Scientific Academies: In the best company

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The grandfather of scientific national academies is staging major celebrations this week for its 350th birthday. But, like similar elite groups around the world, Britain's Royal Society has had to work hard to stay relevant and influential, reports Colin Macilwain.

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... Many nations have academies of science (over 100 worldwide), but they widely differ in operation and all have evolved over time. 12 The first academy of science, the Royal Society in the United Kingdom, which celebrated its 350th anniversary in 2010, is focused on the discussion of scientific research. Unlike the National Academy of Sciences, the Royal Society does not have a formal, official governmental role. ...
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analysis and recommendations based on the work of project participants. Author's views are their own. T his paper provides an overview of Congressionally-chartered honorific organizations that are focused on science, technology, and innovation (STI). It describes the role these organizations play in policy-making and their influence on policy decisions. 2 WHAT ARE CONGRESSIONALLY-CHARTERED HONORIFIC ORGANIZATIONS? In order for Congress to charter an organization, it must do so by pass-ing a law. Congressionally-chartered nonprofit organizations that have as their purpose the promotion of pa-triotic, charitable, and education ac-tivities are listed in Title 36 of the US Code and include organizations such as the American Chemical Society, the Boy and Girl Scouts of America, and the Daughters of the American Revolution. 1 There are about 100 such organizations. Within this broad cat-egory are organizations whose mem-bers are elected as an honor for their achievements. These Congressionally-chartered honorific organizations in-clude the American Academy of Arts and Letters (founded in 1780), the National Academy of Sciences (NAS; founded in 1863), and the National Academy of Public Administration (NAPA; founded in 1967). While generally independent in operation, with the ability to elect their members and officers, the orga-nization may have certain obligations to the Federal Government. For exam-ple, the National Academy of Sciences section of Title 36 states that On request of the United States Government, the corporation shall investigate, examine, ex-periment, and report on any subject of science or art. The corporation may not receive compensation for services to the Government, but the actual expense of the investigation, examination, experimentation, and report shall be paid by the Government from an appropria-tion for that purpose.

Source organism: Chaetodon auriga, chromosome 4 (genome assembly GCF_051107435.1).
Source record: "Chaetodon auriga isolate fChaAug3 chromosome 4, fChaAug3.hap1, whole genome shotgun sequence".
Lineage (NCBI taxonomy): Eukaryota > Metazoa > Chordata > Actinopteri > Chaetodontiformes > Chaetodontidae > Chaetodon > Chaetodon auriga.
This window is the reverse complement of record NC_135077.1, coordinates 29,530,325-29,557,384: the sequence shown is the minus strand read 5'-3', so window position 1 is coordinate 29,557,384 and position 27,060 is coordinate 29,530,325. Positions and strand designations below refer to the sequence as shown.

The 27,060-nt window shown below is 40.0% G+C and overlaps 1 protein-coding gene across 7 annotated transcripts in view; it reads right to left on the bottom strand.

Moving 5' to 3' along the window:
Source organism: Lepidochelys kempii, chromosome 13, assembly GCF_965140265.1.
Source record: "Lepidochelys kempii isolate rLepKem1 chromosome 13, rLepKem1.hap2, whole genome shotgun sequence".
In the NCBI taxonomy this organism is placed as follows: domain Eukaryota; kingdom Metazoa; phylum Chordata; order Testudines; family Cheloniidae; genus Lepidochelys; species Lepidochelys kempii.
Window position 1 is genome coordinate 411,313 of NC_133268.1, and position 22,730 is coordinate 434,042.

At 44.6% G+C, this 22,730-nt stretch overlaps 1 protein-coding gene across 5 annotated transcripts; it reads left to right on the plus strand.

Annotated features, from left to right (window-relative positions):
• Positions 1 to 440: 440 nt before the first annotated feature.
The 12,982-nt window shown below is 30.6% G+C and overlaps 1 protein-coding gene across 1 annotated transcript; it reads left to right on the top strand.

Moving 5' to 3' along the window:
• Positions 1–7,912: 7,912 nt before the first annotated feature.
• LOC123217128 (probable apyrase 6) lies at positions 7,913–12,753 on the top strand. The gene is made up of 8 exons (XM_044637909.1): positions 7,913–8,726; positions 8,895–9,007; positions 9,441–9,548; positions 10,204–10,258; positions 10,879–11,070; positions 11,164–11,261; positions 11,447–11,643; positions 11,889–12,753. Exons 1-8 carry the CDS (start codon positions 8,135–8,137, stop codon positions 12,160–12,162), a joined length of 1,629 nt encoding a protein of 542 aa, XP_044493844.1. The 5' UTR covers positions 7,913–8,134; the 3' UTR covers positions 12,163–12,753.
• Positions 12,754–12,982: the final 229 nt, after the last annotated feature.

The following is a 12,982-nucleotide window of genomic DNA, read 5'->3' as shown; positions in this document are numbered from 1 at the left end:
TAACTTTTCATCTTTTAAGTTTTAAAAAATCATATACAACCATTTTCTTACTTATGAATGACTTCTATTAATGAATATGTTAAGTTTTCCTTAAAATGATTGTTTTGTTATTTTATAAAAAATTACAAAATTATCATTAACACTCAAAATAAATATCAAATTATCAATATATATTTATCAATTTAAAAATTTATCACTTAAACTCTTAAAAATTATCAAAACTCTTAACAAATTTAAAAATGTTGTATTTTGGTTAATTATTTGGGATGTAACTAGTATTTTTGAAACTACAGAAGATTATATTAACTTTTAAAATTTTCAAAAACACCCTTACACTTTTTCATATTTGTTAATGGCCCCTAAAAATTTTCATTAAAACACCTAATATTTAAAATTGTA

The Royal Society is one of the world's oldest and most prestigious scientific bodies, but what has it done in recent decades? Increasingly marginalised by postwar developments and the reforms of civil science in the 1960s, the Society was at risk of resting on its laurels. Instead, it found ways of exploiting its unique networks of scientific talent to promote science. Creating opportunities for outstanding individuals to establish and advance research careers, influencing policymaking at national and international levels, and engaging with the public outside the world of professional science, the Society gave fresh expression to the values that had shaped its long history. Through unparalleled access to the Society's modern archives and other archival sources, interviews with key individuals and extensive inside knowledge, Peter Collins shows how the Society addressed the challenges posed by the astounding growth of science and by escalating interactions between science and daily life.
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